Despite Venus being our next-door neighbor, we don’t even know how long the days are there. That basic question is something scientists have been trying to figure out for years — and they might finally have cracked it.
A research team led by UCLA has observed Venus, the second planet from the sun, and reached some conclusions. To be specific, they’ve worked out the precise length of a day on the planet, as well as the tilt of its axis and the size of its core. The findings were published on April 29 in the journal Nature Astronomy.
“Venus is our sister planet, and yet these fundamental properties have remained unknown,” Jean-Luc Margot, Ph.D., a UCLA professor of Earth, planetary and space sciences who led the research, told Phys.org.
As well as being neighbors, Earth and Venus have a lot in common: they’re both rocky planets of almost the same size, mass and density. But they have evolved in very different ways, and establishing the length of a day on Venus can help to improve our understanding of those disparities. More knowledge on Venus, including how mass is spread out within the planet and its volcanic history, will also help boost the chances of a future successful landing attempt.
“Without these measurements,” said Margot, “we’re essentially flying blind.”
How Long Is A Day On Venus?
After repeatedly bouncing radar off Venus’s surface over the last 15 years, Margot and his team have found that an average day on Venus lasts for 243.0226 Earth days — which is approximately two-thirds of an Earth year. That means that if you were born on Venus, you’d be lucky to experience 150 days before you died of old age!
According to the report, between 2006 and 2020, the team aimed radio waves at Venus from the Goldstone antenna in California’s Mojave Desert on 21 separate occasions. Several minutes later, the radio waves bounced off Venus and returned to Earth. The radio echo was picked up at Goldstone and at the Green Bank Observatory in West Virginia.
“We use Venus as a giant disco ball,” explained Margot. “We illuminate it with an extremely powerful flashlight – about 100,000 times brighter than your typical flashlight. And if we track the reflections from the disco ball, we can infer properties about the spin [state].”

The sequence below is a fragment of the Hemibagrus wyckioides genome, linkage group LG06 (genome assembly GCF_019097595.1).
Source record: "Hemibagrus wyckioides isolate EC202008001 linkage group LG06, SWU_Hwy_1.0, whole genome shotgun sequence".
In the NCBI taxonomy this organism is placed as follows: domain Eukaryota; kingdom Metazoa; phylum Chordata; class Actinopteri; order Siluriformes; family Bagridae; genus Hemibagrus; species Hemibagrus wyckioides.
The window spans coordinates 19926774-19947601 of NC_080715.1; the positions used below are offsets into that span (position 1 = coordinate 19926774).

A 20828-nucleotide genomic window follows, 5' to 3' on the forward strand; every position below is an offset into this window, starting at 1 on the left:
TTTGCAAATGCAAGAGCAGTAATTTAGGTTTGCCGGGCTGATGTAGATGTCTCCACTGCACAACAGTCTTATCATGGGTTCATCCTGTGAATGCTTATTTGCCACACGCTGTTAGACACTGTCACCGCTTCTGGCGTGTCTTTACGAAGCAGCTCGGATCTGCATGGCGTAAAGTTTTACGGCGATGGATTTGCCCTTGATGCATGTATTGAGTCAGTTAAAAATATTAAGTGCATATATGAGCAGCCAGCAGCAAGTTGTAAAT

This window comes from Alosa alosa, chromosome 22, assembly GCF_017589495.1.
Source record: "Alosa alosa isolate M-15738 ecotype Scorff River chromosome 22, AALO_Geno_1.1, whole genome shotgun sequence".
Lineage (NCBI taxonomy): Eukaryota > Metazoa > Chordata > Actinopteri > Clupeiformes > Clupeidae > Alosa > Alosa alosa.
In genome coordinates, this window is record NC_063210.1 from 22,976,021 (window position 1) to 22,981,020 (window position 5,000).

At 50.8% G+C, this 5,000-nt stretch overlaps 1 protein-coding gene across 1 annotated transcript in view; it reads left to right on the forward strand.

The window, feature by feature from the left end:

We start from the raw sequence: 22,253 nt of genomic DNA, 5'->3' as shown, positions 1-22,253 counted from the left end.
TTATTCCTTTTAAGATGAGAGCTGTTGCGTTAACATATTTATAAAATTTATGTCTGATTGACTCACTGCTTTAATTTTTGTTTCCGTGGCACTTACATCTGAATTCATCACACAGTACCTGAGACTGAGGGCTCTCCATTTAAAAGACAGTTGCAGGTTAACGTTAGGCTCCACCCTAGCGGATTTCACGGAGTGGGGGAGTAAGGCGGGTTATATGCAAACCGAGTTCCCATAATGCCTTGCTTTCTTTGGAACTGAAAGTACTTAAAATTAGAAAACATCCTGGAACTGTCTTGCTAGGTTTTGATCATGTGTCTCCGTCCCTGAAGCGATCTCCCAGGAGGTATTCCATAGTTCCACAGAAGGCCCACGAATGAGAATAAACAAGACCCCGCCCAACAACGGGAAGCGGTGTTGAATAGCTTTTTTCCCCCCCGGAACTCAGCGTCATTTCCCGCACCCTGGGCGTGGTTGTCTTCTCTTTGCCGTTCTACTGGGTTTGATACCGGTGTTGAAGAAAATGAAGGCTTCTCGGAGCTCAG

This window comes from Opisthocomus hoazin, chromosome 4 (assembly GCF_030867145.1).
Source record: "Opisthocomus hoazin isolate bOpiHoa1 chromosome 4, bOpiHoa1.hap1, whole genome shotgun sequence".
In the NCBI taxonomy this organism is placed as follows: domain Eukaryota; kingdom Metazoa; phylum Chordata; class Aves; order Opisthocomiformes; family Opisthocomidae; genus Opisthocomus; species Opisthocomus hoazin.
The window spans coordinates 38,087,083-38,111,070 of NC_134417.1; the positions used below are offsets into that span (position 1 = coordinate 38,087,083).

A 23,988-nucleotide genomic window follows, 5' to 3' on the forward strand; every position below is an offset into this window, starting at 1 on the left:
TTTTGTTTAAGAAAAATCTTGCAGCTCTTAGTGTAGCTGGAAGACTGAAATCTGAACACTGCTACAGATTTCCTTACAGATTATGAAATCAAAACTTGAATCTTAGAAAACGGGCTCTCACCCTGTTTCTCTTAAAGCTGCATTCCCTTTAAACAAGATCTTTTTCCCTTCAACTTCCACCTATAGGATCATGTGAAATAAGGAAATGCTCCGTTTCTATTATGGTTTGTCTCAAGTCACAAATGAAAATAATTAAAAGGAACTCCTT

Part of finding an answer to the question, “How long is a day on Venus?” involved pinning down a more accurate estimate of Venus’s rotation rate, which is always changing. This means a value measured at one time will be slightly larger or smaller than a previous value. The researchers estimated the length of a day from each of the individual measurements, noting differences of at least 20 minutes.
“That probably explains why previous estimates didn’t agree with one another,” Margot told Phys.org.
The variation is probably due to Venus’ heavy atmosphere, which exchanges a great deal of momentum with the solid ground when it spills around the planet. This speeds up and slows down its rotation. The same thing happens on Earth, but the exchange adds or subtracts just one millisecond from each day. Because the atmosphere on Venus is around 93 times larger than Earth’s, the effect is much more dramatic.
The researchers also found that Venus tilts to one side by precisely 2.6392 degrees; by comparison, Earth is tilted by about 23 degrees. The new Venus measurement is 10 times as precise as previous estimates. And when it comes to Venus’ spin axis changes, one cycle takes around 29,000 years — slightly longer than Earth’s 26,000 years. This improved knowledge of how Venus spins enables the researchers to work out that its core is around 3,500 kilometers across, which is quite similar to Earth’s. However, they still need to work out whether Venus’s core is liquid or solid.
It feels good to know a little more about one of our nearest interplanetary neighbors. Next step is inviting them over for coffee.